The Rockaway Irregular by Stuart Mirsky
Is Overtime An Entitlement?
The other day (actually it was the other night) I was awakened from a sound sleep by the rumbling of heavy trucks outside my window.
Slowly rising to consciousness, I gradually recognized the familiar, if irritating, sound of idling compaction trucks and banging garbage cans in the dark street below. It was the Sanitation Department crew making one of its not infrequent nightly runs. There was no snow on the ground or in the offing so I started wondering why they were on night duty once again!
I knew, of course, that very often the city must alter crew shifts to meet various weather-related emergencies, the most common being snow storms. But the night in question was clear and warm with no snow forecasted. Why put the guys on overtime, then, especially in this period of fiscal crisis when the Mayor says there is no waste to cut; only taxes to be raised?
And why disturb the sleep of the neighborhood?
Well, of course the answer was pretty simple and I knew it from my days in the Sanitation Department. Overtime is considered by many city workers, however unofficially, to be a regular part of their annual pay package, i.e., they believe they are entitled to it. I remember during those long snowless years that we endured back in the nineties, how Sanitation management would worry about finding enough snow-related activity to justify spending out its snow budget before year-end! But why? Surely that is not the best way to manage a budget . . . or a department.
Well, most of the Department of Sanitation’s management came up through the ranks. They supplemented their pay by overtime in their day, just like the guys on the ground are doing today. Moreover, many of those in so-called "managerial" positions in the Department are actually still in "line" titles, which means, of course, that they continue to be represented by the same unions that represent the crews. So they have common interests.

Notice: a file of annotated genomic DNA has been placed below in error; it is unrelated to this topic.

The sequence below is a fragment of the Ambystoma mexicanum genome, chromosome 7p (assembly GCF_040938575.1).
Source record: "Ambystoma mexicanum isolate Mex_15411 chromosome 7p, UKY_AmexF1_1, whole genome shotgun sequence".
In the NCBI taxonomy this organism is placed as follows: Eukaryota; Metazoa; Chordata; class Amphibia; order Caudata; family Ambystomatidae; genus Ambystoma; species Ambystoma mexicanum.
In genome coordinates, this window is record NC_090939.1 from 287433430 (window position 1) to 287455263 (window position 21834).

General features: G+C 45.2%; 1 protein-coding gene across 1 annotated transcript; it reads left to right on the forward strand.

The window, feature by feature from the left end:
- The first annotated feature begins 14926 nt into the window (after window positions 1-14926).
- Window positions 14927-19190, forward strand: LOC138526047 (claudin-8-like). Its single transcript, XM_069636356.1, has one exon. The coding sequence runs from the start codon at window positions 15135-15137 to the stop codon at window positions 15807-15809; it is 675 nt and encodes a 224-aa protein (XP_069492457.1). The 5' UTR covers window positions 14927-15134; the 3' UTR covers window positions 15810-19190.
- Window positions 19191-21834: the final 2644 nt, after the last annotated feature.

Even more telling, because of their job titles, many of these "managers" are eligible to earn overtime along with the guys! Of course this inflates their annual salaries and results in a double whammy for the city: increased pay in the year it was earned, along with a higher base when their pensions are finally calculated. Holy conflict of interest, Batman!
So, the city’s Sanitation Department does its darnedest to spend its overtime budget, whether they need to or not. Of course, even when it’s needed, how do we, the taxpayers and recipients of this essential service, know that it’s being spent in the most cost/efficient manner, given the modus operandi which determines its use? The answer, of course, is that we don’t. So we get those late night pick-ups that are often loud enough to wake the dead, let alone the lighter sleepers among us, and garbage that often sits for days on end at the curb, awaiting the Department of Sanitation’s kindly ministrations. Never mind the near total abandon many of the crews exhibit when they pick the stuff up!
I’m thinking here of garbage that falls out of the cans and ends up on the street after the trucks have passed through. And of cans tossed cavalierly about, ending up in the gutter or in front of our neighbors’ houses instead of our own. (I’ve lost more cans that way than I care to count). Sometimes, too, the crews won’t even deign to take what we leave, if it looks too heavy or too bulky! And there have been many times that I’ve found some stuff taken and some left behind, without any obvious rhyme or reason to the apparent selection process! I guess we just ought to count ourselves lucky that they don’t also come out and give us tickets when garbage gets left like this, since they are also empowered to do that! (Fines for this might help pay for some of those overtime costs. Hey, there’s an idea!)
Excess overtime expenditures and delayed pick-ups, with garbage sitting on the streets, sometimes for days on end, attracting rodents and other foraging beasts to rifle through the cans and scatter the "goods" to the four winds! And increases to our property taxes and maybe other increases soon to come?
What was it that Mayor Bloomberg said back on November 14, 2002 when he was so busy justifying the tax increases he was proposing to close the gargantuan budget gap the city was facing: "You can’t just say let’s go cut corruption, waste and meaningless programs. Because fundamentally they don’t exist."